It is John Muir’s birthday today! On April 20, 1893 “John of the Mountains” was born in Scotland. 2016 would mark Muir’s 178th birthday and what better way to celebrate than during National Park Week.
John Muir was one of the greatest conservationists the world has ever seen and his words continue to inspire people around the world. Together with President Theodore Roosevelt he laid the foundation for the present day conservation movement. It is hard to imagine what our wild places would look like today if it wasn’t for him. Muir was an outspoken advocate for our great spaces before anyone else.
In honor of Muir we’re posting 13 things you should know about his life, his conservation work, and the legacy he left behind for all of us to enjoy. Muir was a prolific writer and we’re also sharing some favorite quotes from his body of conservation writing.
13 Things You Should Know About John Muir
- April 21st has been celebrated as “John Muir Day” by many public schools and government agencies. In California, a special curriculum is taught each year of elementary school to teach students about the life and work of Muir.
2. John Muir started the Sierra Club in 1892 at the age of 54. He served as the organization’s president for the rest of his life, building the world’s first large-scale environmental preservation organization.
3. Ask any historian about Muir’s greatest conservation fight and they will undoubtedly point to Hetch Hetchy. Hetch Hetchty Valley, located in present day Yosemite National Park, was considered by Muir to be a close counterpart to Yosemite Valley. Muir fought tirelessly to prevent the Hetch Hetchy Dam construction and the destruction of the valley floor. He was devastated by the loss when the dam was completed in 1923 to provide water for the residents of San Francisco. Every national park visitor should know the story of Hetch Hetchy and how it shaped our values about protecting public lands.
4. John Muir was born in Scotland but moved at the age of 11 to a farm in Wisconsin. He attended the University of Wisconsin for 2 1/2 years before beginning his famous walk to California. You can view a Google Earth map of all the places important to Muir during his lifetime.
5. Muir was 21 years old when he entered the Sierra Mountains and the Yosemite Valley area for the first time. Many people have misconceptions about Muir and his relationship with Yosemite. He did not discover Yosemite. He did not start the National Park Service. And he didn’t live in the Sierra mountains his entire life. Muir lived in Yosemite from 1868 to 1874 and only returned for shorter trips after that.
6. Had Muir lived in the era of sponsorships and professional climbers he would have been world-famous for his climbing. Muir was the real deal when it came to Yosemite’s highest peaks and he is credited with many first ascents in the park. At the age of 35 Muir solo-climbed Mount Whitney (14,500 ft.), completing the first recorded ascent by an eastern route.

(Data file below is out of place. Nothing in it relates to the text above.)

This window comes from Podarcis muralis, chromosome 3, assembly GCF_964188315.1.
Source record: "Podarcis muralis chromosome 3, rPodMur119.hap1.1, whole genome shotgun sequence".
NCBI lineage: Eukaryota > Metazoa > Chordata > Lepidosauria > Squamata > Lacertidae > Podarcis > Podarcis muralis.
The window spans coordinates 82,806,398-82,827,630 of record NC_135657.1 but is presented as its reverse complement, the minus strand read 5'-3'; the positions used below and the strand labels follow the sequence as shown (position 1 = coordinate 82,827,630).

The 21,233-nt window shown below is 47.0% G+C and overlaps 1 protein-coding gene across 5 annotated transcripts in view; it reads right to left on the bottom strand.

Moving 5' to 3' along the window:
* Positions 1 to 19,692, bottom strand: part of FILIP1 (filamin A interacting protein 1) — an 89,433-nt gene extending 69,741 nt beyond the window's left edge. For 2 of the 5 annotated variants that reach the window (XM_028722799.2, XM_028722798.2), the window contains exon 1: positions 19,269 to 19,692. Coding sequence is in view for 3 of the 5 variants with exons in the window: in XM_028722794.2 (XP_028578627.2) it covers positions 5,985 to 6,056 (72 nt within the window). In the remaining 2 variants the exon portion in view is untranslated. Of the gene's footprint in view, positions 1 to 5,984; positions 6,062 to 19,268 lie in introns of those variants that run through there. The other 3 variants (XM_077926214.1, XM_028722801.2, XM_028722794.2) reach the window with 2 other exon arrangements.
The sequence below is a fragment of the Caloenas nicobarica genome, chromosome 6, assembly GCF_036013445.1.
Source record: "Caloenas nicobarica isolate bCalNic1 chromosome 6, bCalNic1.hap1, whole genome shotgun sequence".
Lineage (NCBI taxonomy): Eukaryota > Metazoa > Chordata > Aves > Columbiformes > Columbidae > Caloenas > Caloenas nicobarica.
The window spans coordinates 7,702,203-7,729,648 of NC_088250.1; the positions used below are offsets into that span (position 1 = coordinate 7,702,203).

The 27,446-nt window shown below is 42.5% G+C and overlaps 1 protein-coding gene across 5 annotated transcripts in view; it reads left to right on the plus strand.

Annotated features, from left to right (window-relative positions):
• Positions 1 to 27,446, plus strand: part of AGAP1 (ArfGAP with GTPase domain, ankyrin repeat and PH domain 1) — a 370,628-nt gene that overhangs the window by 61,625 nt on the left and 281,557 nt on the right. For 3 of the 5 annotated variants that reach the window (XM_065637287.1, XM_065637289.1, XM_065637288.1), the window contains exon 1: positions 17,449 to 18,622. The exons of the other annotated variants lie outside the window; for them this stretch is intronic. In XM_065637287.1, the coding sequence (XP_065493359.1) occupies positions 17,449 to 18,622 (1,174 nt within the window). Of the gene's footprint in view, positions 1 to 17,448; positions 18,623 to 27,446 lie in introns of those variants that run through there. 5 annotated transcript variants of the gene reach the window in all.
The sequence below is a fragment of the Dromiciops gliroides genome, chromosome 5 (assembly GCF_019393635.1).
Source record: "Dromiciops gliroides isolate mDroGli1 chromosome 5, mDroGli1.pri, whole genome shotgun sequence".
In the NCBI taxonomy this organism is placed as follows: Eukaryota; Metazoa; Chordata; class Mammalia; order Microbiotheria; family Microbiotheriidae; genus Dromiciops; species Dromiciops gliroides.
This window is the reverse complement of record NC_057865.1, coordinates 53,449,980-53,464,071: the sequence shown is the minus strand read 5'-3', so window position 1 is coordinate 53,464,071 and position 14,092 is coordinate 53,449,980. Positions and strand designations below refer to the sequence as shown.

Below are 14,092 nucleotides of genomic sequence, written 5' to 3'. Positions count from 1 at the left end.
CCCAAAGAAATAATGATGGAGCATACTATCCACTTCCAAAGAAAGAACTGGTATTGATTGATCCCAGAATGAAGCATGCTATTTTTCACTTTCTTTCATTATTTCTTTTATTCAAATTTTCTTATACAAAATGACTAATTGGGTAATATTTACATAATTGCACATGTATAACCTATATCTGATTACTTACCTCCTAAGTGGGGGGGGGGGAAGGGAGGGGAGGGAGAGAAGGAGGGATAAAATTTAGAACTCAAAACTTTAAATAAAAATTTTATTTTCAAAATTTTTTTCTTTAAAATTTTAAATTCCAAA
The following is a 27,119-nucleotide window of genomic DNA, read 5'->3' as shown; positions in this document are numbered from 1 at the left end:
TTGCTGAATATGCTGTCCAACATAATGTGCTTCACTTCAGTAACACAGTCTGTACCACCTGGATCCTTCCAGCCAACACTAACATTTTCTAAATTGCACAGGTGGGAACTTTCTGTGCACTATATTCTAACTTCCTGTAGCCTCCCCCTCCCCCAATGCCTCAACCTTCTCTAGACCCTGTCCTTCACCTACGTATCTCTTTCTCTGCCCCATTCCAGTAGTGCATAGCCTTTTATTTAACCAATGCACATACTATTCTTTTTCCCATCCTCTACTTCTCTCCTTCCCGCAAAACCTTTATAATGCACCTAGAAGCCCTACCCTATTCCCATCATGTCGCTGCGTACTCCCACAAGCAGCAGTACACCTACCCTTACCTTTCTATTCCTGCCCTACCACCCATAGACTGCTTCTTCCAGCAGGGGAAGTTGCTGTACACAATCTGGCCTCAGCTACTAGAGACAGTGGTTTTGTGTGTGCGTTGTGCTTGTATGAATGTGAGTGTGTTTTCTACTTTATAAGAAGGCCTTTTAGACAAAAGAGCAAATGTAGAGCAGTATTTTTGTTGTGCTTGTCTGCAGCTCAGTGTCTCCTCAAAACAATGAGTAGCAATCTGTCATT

7. Muir hosted the most significant camping trip in the history in 1903. He was 65 years old when he spent 3 days discussing the importance of our natural resources with President Roosevelt under the stars and giant sequoia of Yosemite. While no one knows exactly what the two discussed alone in the woods, the product of this meeting paved the way for the establishment of the National Park System.
8. The John Muir National Historic Site, located in the Bay-area city of Martinez, California preserves and protects the home where John Muir and his wife Louisa Strentzel lived. It was in this home that Muir founded the Sierra Club and wrote many of his greatest conservation works. Visitors can walk around the historic orchards Muir planted and take a ranger-led tour of the Stentzel-Muir House.
9. All rangers and volunteers working at the John Muir National Historic Site are required to read “Son of Wilderness: The Life of John Muir” by Linnie Marsh Wolfe. If you want to know what the experts know about Muir, this is the book to read!
10. Muir would have made a terrific Park Chaser. Throughout his life he visited what would become some of our greatest national parks, including Glacier Bay, Yellowstone, and Glacier National Park.
11. In 2005 the United States Mint featured John Muir on the California state quarter. He’s pictured gazing up at Yosemite Valley’s famous granite monolith, Half Dome. In 2016 the US Mint issued a $5 Dollar coin with Muir and Roosevelt in commemoration of the National Park Service centennial celebration.
12. The John Muir Trail is a 210 mile long-distance hiking trail through the High Sierras in California. It was completed in 1938 on the 100th birthday of John Muir. Each year an average of 1500 thru-hikers attempt the John Muir Trail to walk the same journey that Muir dedicated his life to protecting.
13. Lee Stetson, an actor and Muir historian has taken on the unique job of portraying Muir in many modern-day films and tributes to the life and legacy of John Muir. Stetson, who carries an unmistakable white beard like Muir can be seen on stage each year in the Yosemite Theater in the heart of Yosemite Valley. You can also see Stetson in Ken Burn’s documentary series “The National Parks: America’s Best Idea”
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